Johnny Depp plans to appeal Sun libel judgment that cost him Fantastic Beasts role

Johnny Depp

Johnny Depp has said he plans to appeal a High Court libel judgment that found against him this week and vindicated a Sun article calling the Hollywood actor a “wife beater”.

Depp, 57, said he had agreed to resign as villain Grindelwald in Harry Potter author J.K. Rowling’s Fantastic Beasts movies as a result of the judgment, which was handed down on Monday.

The Pirates of the Caribbean star sued Sun publisher News Group Newspapers and its executive editor Dan Wootton over a 2018 article that referred to “overwhelming evidence” Depp had been violent towards ex-wife Amber Heard during their relationship.

The article was headlined: “GONE POTTY How can JK Rowling be ‘genuinely happy’ casting wife-beater Johnny Depp in the new Fantastic Beasts film?”

In his ruling, Mr Justice Nicol dismissed Depp’s claim, saying NGN had proved the contents of the article to be “substantially true”.

The Sun relied on 14 alleged assaults by Depp towards Heard in defending its journalism as true. The judge said 12 of the allegations had “been proved to the civil standard”. Depp denies all allegations.

In a statement on his official Instagram account today, the film star said: “The Surreal judgment of the court in the UK will not change my fight to tell the truth and I confirm that I plan to appeal.

“My resolve remains strong and I intend to prove that the allegations against me are false. My life and career will not be defined by this moment in time.”

Depp’s lawyers, from the law firm Schillings, have described the High Court’s decision as “flawed”, adding it was “as perverse as it is bewildering”.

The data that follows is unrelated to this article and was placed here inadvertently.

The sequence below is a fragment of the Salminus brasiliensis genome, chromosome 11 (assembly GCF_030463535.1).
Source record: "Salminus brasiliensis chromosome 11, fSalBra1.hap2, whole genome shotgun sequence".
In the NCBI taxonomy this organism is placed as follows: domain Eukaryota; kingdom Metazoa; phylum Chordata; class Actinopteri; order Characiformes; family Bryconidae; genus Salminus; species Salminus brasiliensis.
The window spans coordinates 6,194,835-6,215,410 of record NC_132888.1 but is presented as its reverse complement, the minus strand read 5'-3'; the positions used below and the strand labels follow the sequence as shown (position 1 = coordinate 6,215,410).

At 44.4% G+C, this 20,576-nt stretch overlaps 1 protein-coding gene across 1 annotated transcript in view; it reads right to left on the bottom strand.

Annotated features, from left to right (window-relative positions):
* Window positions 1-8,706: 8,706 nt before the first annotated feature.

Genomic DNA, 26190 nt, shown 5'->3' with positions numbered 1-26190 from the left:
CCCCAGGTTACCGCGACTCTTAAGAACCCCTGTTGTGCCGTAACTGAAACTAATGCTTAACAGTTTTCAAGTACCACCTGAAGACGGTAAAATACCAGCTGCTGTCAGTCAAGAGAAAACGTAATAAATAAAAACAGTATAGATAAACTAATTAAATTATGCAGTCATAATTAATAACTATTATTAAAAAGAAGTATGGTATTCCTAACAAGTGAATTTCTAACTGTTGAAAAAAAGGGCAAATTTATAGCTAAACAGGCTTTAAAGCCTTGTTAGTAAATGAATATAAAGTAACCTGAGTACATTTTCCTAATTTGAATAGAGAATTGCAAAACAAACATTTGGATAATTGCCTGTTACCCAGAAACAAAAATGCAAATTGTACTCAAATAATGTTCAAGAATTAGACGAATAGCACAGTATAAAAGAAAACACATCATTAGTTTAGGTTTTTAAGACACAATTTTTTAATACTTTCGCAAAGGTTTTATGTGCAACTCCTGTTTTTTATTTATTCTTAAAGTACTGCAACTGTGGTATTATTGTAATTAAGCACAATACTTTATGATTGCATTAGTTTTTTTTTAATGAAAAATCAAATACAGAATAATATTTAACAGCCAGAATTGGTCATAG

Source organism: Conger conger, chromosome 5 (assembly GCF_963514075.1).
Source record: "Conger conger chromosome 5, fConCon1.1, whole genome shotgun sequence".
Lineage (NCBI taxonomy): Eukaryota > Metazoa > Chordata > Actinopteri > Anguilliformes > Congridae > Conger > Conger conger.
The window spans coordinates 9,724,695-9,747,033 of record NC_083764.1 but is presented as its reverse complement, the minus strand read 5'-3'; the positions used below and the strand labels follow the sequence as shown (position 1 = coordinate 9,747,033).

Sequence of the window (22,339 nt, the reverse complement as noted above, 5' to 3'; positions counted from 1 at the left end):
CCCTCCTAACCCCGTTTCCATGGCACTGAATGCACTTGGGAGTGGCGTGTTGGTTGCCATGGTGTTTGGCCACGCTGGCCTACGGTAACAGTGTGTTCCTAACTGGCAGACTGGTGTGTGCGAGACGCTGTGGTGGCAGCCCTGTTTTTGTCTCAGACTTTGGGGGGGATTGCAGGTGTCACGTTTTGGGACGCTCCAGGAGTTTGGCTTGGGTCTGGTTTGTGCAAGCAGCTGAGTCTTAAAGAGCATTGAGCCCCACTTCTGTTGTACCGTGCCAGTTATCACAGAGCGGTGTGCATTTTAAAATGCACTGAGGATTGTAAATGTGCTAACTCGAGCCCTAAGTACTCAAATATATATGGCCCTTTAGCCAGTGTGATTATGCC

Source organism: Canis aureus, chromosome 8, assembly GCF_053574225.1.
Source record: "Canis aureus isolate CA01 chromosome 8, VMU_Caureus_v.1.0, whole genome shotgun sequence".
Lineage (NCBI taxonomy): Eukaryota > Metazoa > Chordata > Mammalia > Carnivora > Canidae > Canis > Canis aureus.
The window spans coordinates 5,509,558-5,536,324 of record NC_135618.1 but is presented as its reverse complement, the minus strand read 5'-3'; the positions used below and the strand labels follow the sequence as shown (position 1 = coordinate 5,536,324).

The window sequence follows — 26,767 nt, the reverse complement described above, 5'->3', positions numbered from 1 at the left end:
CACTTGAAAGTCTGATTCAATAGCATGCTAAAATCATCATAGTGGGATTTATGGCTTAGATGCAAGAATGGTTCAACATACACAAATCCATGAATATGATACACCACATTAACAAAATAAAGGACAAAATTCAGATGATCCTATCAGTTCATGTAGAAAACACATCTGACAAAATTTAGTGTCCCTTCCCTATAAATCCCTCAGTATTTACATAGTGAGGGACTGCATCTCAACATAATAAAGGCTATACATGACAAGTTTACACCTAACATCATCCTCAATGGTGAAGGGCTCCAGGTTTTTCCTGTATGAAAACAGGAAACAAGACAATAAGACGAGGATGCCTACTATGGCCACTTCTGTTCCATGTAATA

After its legal victory, the Sun said: “The Sun has stood up and campaigned for the victims of domestic abuse for over twenty years.

“Domestic abuse victims must never be silenced and we thank the Judge for his careful consideration and thank Amber Heard for her courage in giving evidence to the court.”

Depp has also brought a $50m (£39m) defamation suit against Heard in the US over a column she wrote in the Washington Post in December 2018.

But lawyer Amber Melville-Brown of London law firm Withersworldwide told PA that the ruling in the UK High Court could “stop the US proceedings in its tracks”.

She said that, while the accusations in the US case may be “slightly different”, the burden of proof in English libel courts is “much higher” than those in the US.

Melville-Brown, who is head of the law firm’s media and reputation team, added: “Accordingly, Depp’s failure to convince a British judge to that higher standard may sink the American libel ship of Hollywood’s most famous pirate of the Caribbean.”

University of Sunderland media law expert Carole Watson has described the Depp vs News Group Newspapers case as a watershed for journalism students preparing to enter the news industry.

“The truth defence is a difficult one for the media to use,” she said of the case. “You need to prove in court, ‘on the balance of probabilities’, that what you have published is substantially true.

“The Sun famously used it successfully in 1994 when EastEnders actress Gillian Taylforth sued them over a page one story titled TV Kathy’s ‘sex romp’ fury.

“You need credible witnesses and evidence, and the Sun brought more than just Amber Heard’s word against Depp’s. The fact domestic violence usually occurs behind closed doors must also have been a factor for Mr Justice Nicol when ruling he believed the story.”

Watson, who is also a member of journalism training body the NCTJ’s media law exams board, added: “Many newspapers, suffering falling sales and advertising, shy away from defending their journalists and their stories to save potentially huge legal bills. It’s easier to cut your losses and run.

“So the Depp cases is a great lesson in press freedom, for my students, and that some will stick to their guns in the face of the powerful and famous.”

Depp and Heard met on the set of The Rum Diary movie, in which Heard also starred. Both stars made appearances during the high-profile libel trial, which lasted for 16-days, despite Covid-19.

Picture: PA

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